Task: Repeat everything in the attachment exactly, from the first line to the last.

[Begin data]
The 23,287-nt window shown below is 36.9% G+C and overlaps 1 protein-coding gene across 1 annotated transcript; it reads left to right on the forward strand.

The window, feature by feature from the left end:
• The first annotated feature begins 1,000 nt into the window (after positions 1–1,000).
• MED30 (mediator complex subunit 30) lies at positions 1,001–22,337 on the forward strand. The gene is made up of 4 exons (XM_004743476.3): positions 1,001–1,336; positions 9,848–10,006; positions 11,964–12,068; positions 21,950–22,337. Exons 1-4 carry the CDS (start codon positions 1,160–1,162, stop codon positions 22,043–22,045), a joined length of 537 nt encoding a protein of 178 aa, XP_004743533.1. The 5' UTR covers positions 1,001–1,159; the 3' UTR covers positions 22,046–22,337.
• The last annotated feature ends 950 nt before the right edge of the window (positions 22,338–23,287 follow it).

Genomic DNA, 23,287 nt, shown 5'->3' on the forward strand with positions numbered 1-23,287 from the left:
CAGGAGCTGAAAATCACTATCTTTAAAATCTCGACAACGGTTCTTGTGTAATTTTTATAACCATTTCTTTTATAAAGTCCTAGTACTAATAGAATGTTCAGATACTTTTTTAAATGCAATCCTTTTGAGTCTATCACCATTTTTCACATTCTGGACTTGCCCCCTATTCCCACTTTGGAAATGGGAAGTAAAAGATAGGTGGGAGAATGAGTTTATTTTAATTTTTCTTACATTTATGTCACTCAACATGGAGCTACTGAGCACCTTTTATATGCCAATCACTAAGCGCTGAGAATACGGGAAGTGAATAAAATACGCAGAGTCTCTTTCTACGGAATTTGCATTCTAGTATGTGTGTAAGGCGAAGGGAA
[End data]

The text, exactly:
The 23,287-nt window shown below is 36.9% G+C and overlaps 1 protein-coding gene across 1 annotated transcript; it reads left to right on the forward strand.

The window, feature by feature from the left end:
• The first annotated feature begins 1,000 nt into the window (after positions 1–1,000).
• MED30 (mediator complex subunit 30) lies at positions 1,001–22,337 on the forward strand. The gene is made up of 4 exons (XM_004743476.3): positions 1,001–1,336; positions 9,848–10,006; positions 11,964–12,068; positions 21,950–22,337. Exons 1-4 carry the CDS (start codon positions 1,160–1,162, stop codon positions 22,043–22,045), a joined length of 537 nt encoding a protein of 178 aa, XP_004743533.1. The 5' UTR covers positions 1,001–1,159; the 3' UTR covers positions 22,046–22,337.
• The last annotated feature ends 950 nt before the right edge of the window (positions 22,338–23,287 follow it).

Genomic DNA, 23,287 nt, shown 5'->3' on the forward strand with positions numbered 1-23,287 from the left:
CAGGAGCTGAAAATCACTATCTTTAAAATCTCGACAACGGTTCTTGTGTAATTTTTATAACCATTTCTTTTATAAAGTCCTAGTACTAATAGAATGTTCAGATACTTTTTTAAATGCAATCCTTTTGAGTCTATCACCATTTTTCACATTCTGGACTTGCCCCCTATTCCCACTTTGGAAATGGGAAGTAAAAGATAGGTGGGAGAATGAGTTTATTTTAATTTTTCTTACATTTATGTCACTCAACATGGAGCTACTGAGCACCTTTTATATGCCAATCACTAAGCGCTGAGAATACGGGAAGTGAATAAAATACGCAGAGTCTCTTTCTACGGAATTTGCATTCTAGTATGTGTGTAAGGCGAAGGGAA